How product platforms can transform construction

What are product platforms and why should construction embrace them? Mott MacDonald’s Ben Carlisle, author of a new report on the technology, explains.

The Government’s GenZero schools programme uses a platform system (image: Mott MacDonald).
The government’s GenZero schools programme uses a platform system (image: Mott MacDonald)

Construction needs to take bold steps to overcome its decades-long issues with declining productivity, while improving value for money, addressing skills shortages and cutting carbon. We must seek out new methods and delivery models. 

The recent House of Lords inquiry into modern methods of construction (MMC) recognised its potential, but said the application in housing relied too much on circumstance and there was a lack of understanding of the technology’s capabilities. 

This is where product platforms come in. They provide a deliberate and strategic means of removing unwanted variability and enable the benefits of MMC and design for manufacture and assembly (DfMA) to be realised and continuously improved – eliminating the problems highlighted by the House of Lords report. 

For clarity, MMC is a range of methods for delivering projects more productively, while DfMA is a design process that seeks to remove nasty surprises during the making and assembly stage of projects.

How product platforms work

In essence, product platforms have core repeatable assets, which include stable relationships, repeatable methods, and standardised technical systems which are configured, adapted and combined with less standard assets to create mass customised buildings.

They focus on reducing technical complexity while also providing customer variety by using rules, parts, processes and supply chains that are as similar as possible from one school, hospital or prison to the next, but also deliver the differences needed by clients and demanded by different sites.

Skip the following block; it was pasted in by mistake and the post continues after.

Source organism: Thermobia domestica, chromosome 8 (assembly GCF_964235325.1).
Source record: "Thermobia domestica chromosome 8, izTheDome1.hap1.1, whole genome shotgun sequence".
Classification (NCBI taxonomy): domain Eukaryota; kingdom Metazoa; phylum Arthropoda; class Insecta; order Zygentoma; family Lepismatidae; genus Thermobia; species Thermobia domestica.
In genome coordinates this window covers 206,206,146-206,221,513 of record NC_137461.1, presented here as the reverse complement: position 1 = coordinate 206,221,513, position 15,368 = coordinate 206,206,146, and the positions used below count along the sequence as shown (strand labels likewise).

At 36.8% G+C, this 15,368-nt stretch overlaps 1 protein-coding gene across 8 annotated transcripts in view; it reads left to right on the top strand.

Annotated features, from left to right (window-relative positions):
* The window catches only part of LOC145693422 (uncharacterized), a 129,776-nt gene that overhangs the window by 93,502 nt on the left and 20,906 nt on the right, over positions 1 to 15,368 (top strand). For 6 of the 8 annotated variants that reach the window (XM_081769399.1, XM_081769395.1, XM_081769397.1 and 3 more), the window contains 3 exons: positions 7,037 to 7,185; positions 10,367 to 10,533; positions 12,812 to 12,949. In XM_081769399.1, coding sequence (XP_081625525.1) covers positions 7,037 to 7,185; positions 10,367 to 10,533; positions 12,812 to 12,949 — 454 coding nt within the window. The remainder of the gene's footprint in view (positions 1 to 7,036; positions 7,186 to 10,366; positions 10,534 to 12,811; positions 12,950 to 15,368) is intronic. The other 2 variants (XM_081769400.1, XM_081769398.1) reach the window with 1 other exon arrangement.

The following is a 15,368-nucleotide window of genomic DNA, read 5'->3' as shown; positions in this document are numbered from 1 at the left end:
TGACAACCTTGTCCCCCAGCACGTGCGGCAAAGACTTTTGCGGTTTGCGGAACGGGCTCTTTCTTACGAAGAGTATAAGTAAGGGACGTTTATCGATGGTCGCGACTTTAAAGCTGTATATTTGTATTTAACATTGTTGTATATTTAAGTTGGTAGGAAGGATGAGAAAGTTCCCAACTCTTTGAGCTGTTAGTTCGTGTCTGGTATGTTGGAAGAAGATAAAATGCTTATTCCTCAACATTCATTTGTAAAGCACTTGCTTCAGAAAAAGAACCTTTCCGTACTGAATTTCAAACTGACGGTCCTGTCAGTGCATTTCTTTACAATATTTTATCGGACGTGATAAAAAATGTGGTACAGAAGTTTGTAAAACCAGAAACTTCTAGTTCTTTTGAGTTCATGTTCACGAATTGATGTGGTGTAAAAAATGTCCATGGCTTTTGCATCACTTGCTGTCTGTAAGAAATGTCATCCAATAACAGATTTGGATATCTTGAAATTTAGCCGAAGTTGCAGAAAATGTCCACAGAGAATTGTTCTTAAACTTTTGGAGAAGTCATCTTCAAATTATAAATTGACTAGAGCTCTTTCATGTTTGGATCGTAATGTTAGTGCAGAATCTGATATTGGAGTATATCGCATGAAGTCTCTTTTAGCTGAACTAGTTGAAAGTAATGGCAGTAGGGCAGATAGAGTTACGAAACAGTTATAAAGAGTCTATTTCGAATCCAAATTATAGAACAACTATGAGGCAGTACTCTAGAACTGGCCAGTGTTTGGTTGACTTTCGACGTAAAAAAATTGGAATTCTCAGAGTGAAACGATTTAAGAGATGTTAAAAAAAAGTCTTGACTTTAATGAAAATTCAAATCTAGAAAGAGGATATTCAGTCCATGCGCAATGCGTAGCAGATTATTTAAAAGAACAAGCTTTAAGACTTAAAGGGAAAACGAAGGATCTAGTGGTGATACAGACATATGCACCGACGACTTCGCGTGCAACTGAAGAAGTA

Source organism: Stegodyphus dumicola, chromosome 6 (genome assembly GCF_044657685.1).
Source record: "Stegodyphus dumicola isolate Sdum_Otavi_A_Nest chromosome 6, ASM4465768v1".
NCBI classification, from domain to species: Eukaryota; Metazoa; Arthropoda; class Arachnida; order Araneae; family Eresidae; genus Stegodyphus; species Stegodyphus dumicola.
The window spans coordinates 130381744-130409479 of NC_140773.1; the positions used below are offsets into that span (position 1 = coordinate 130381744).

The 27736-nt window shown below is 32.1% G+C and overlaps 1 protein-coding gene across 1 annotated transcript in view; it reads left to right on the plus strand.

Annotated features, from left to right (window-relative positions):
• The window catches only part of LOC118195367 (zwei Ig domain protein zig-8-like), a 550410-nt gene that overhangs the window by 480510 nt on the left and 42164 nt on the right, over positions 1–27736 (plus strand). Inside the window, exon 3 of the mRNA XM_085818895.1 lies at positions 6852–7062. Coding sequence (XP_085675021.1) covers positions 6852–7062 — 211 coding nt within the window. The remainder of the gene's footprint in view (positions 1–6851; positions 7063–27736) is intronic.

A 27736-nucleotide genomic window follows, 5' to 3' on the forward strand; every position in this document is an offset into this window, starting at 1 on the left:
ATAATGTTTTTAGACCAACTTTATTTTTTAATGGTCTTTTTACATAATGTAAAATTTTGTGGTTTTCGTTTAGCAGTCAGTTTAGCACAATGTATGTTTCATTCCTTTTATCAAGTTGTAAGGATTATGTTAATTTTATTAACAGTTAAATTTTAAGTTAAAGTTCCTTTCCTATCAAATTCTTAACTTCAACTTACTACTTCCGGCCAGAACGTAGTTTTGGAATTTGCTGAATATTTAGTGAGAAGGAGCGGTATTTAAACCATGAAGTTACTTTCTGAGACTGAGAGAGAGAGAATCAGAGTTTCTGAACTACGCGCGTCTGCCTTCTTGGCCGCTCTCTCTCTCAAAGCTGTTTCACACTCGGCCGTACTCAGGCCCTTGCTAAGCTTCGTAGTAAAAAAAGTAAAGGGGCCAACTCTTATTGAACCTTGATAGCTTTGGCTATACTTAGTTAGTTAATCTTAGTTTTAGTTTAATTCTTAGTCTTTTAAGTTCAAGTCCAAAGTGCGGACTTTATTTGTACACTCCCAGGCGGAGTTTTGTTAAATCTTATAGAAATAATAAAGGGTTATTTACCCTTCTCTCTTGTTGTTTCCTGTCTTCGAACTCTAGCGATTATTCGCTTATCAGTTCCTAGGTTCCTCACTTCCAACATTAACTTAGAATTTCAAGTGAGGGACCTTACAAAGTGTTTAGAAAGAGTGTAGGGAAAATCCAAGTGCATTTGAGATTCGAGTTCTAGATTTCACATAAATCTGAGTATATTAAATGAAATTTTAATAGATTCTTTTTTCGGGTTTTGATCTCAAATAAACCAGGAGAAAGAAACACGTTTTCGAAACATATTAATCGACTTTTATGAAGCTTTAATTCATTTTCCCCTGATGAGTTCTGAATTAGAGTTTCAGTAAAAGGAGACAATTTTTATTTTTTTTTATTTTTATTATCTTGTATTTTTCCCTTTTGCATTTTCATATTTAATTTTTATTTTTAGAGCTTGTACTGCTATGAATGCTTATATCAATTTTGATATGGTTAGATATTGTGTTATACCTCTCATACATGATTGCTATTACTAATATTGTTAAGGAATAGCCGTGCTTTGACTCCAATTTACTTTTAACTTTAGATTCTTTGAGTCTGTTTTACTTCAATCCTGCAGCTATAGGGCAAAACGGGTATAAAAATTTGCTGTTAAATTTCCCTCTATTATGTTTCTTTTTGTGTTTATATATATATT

Analysis Mott MacDonald undertook for the Construction Innovation Hub’s The Value of Product Platforms in Construction report last year showed that use of project platforms could translate to a potential saving to government of £1.8bn a year across social infrastructure. At a project level, that could reduce the cost of a prison by £124m or hospital by £147m. The potential gains are huge, but how can we get there? 

We need to understand the changes required to adapt a product platform approach – and quickly.

It cannot be seen as a ‘nice to have’ – it is in the Construction Playbook as policy and the Infrastructure and Project Authority’s Transforming Infrastructure Performance: Roadmap to 2030 targets mass adoption by 2030.

Sharing knowledge and best practice is key to empower everyone in the industry to deliver the change. This is why we have launched an essential guide to product platforms in construction, using the knowledge and economic cases put forward in the Construction Innovation Hub report. It aims to disseminate the leading role product platforms could play in finally solving construction’s productivity, cost, waste, skills and carbon challenges. 

Adapting to product platforms

The construction industry is cyclical, variable and volatile by nature, so presenting a super-efficient, optimised manufacturing approach and expecting that to flourish in such an environment is fanciful.

What we need from government is full clarity on long-term building programmes for facilities like schools, hospitals and prisons – a pipeline that goes beyond political cycles and embraces longer-term relationships as we see with economic infrastructure. The New Hospitals Programme goes someway to doing this but, as an industry, we need this level of certainty and forward planning across the board. 

This longer-term view will give the construction market much-needed certainty on the returns available if it responds to the changes needed for product platforms to succeed.

The continued prevalence of a project-based delivery model and a fragmented supply chain will mean that a wholesale shift to more productive delivery remains limited.

Construction is at a crossroads. Are we going to continue as before and continue to fail in delivering real improvements, or be brave and adapt to a better approach that could create transformational change within our sector, the buildings we create, and society? 

Understanding product platforms is a critical starting point and each player in the construction sector has a role in working out how and when to adapt to and apply them so that in 10 years our conversations have evolved, not stagnated. 

Ben Carlisle is global practice leader for industrialised design and construction at Mott MacDonald, and author of The Value of Platforms in Construction: An Essential Guide.

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